The use of Ritalin® in the treatment of ADD/ADHD

August 15, 2011 by Francis Turgeon

The use of Ritalin® in the treatment of ADD/ADHD

Ritalin® is one of the best-known medications used to treat cases of Attention Deficit Disorder with or without Hyperactivity (ADD/ADHD) in both children and adults alike. The active ingredient in Ritalin® is called methylphenidate. Many concerns have been raised with respect to the use of the drug, which has increased dramatically over the last 20 years.

Methylphenidate, first synthesized by the chemist Leandro Panizzon, was named after his wife, Rita, and marketed as Ritalin® in 1954. Ritalin® was initially used to treat depression and chronic fatigue before being used in the 1960s to treat children and adults with ADD/ADHD. Today, methylphenidate can be found in long-acting capsules (once daily dosage) under the name Concerta® or Biphentin®.

Persons with ADD/ADHD have difficulty concentrating and completing activities with varying degrees of complexity. They often find it difficult to remain still and frequently act on impulse.

Of course, these behaviours may be present in all individuals; however, they occur in a more abnormally pronounced manner and for extended periods of time with ADD/ADHD sufferers. These symptoms also appear in all life situations (not only at school or at home, for example).

The cerebral stimulation triggered by Ritalin® helps transmit messages between the brain’s nerve cells, thus improving concentration and memory, while managing anger and frustration. This drug must be introduced gradually (with a slow increase in dosage) to diminish the onset of side effects, with loss of appetite, sleep problems and irritability being the most frequent. The new, long-acting capsules also help control symptoms, while making it easier to swallow the medication.

Nevertheless, the treatment of ADD/ADHD must not focus solely on medication. A psychosocial approach that includes establishing a well-organized schedule or adding educational activities, as needed, will facilitate the patient’s adaptation. Also, “Attentix,” a program developed by a Québec psychologist (www.attentix.ca), is available to parents and educators. To ensure the best treatment, it is impor-tant to accurately distinguish between ADD/ADHD and Auditory Processing Disorder (APD), which share behavioural similarities.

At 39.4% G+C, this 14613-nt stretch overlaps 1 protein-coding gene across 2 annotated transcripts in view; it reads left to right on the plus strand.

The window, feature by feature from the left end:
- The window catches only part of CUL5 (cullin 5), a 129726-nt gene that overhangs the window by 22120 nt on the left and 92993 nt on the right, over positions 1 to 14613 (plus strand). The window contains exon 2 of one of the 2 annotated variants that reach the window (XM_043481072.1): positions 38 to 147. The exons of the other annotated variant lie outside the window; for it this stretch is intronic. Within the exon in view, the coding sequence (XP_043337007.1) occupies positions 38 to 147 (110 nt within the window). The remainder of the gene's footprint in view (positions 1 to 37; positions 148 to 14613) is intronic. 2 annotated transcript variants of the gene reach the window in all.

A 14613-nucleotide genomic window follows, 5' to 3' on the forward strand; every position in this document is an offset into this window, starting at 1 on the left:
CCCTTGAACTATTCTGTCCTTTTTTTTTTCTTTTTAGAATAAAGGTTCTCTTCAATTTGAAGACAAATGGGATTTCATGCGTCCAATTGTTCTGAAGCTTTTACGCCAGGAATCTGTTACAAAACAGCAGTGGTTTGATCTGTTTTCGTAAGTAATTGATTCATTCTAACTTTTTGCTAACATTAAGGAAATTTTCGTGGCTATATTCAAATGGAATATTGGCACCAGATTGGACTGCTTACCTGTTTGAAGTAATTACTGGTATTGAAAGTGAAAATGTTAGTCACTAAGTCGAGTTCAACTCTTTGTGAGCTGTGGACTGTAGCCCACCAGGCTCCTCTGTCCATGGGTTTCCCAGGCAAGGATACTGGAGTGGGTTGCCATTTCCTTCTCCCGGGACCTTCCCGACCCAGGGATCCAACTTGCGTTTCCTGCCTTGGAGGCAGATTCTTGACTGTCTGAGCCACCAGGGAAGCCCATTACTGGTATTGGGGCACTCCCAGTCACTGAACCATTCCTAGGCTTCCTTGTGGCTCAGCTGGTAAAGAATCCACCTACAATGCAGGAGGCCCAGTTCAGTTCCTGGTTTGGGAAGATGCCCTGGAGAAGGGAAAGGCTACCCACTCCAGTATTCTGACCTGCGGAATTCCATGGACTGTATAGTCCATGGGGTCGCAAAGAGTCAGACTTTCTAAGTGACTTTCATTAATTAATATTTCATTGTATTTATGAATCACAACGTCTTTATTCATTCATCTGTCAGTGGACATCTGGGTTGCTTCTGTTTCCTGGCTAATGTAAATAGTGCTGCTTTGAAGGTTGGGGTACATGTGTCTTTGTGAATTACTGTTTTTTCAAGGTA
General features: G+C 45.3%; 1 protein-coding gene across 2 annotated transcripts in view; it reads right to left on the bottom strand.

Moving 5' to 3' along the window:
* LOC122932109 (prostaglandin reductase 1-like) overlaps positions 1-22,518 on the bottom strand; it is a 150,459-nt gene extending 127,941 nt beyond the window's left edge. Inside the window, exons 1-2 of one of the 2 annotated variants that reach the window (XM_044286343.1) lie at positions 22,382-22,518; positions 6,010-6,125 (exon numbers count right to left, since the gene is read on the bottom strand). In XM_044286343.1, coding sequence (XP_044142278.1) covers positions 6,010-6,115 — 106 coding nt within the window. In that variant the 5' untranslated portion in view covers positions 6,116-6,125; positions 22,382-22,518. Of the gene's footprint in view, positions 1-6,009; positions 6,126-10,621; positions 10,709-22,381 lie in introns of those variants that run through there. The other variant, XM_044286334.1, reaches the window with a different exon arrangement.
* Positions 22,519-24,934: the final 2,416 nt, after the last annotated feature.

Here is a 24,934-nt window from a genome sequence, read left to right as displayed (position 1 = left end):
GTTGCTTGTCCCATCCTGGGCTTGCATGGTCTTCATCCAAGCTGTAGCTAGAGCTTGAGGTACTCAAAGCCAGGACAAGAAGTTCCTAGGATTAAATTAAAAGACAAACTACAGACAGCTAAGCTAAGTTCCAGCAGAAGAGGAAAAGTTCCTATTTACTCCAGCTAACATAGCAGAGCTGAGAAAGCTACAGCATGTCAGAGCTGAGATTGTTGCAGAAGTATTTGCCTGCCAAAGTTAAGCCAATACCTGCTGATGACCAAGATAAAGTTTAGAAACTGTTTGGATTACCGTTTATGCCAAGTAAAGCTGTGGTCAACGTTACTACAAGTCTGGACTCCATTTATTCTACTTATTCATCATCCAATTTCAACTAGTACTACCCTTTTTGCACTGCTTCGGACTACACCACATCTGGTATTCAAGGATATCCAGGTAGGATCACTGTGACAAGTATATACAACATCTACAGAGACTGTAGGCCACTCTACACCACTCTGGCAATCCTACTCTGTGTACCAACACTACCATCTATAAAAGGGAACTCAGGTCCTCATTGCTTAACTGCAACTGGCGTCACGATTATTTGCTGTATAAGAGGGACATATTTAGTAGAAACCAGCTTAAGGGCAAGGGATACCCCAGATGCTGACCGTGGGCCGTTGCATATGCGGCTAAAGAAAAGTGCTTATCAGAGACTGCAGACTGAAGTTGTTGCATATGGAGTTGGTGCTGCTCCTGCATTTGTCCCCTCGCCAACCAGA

Controversy has surrounded the growing use of Ritalin® since the early 1990s. Some believe that the explosion in demand for this drug is due to the insistence of the patient’s family. This should therefore be justified by a steady increase in ADD/ADHD cases, but it appears that the behavioural problem today is not significantly greater than it was in the past.

Others believe that the increased use of Ritalin® is due to a better understanding of the disorder and thus a better diagnosis. An ADD/ADHD diagnosis must include several evaluations to eliminate other problems, such as depression, anxiety or hearing loss. The observations of parents and teachers play an important role.

The advantages and disadvantages of treating ADD/ADHD with
Ritalin® are multiple. It is important to limit its use to children who really need the drug. The treatment of ADD/ADHD helps ensure adequate social functioning, and the use of medication remains one solution among other options. For more information, consult your pharmacist.

References:
- RIOUX-SOUCY, Louise-Maude. Article in Le Devoir, published on June 11, 2005; Web page consulted June 13, 2011: http://www.ledevoir.com/societe/84019/du-ritalin-pour-la-vie
- Centre l’étape du bassin de Maskinongé – Centre communautaire d’intervention en dépendance; Web site consulted June 13, 2011: http://www.etape.qc.ca/drogues/ritalin.htm
- Wikipedia (methylphenidate page); Web site consulted June 13, 2011:
http://fr.wikipedia.org/wiki/M%C3%A9thylph%C3%A9nidate

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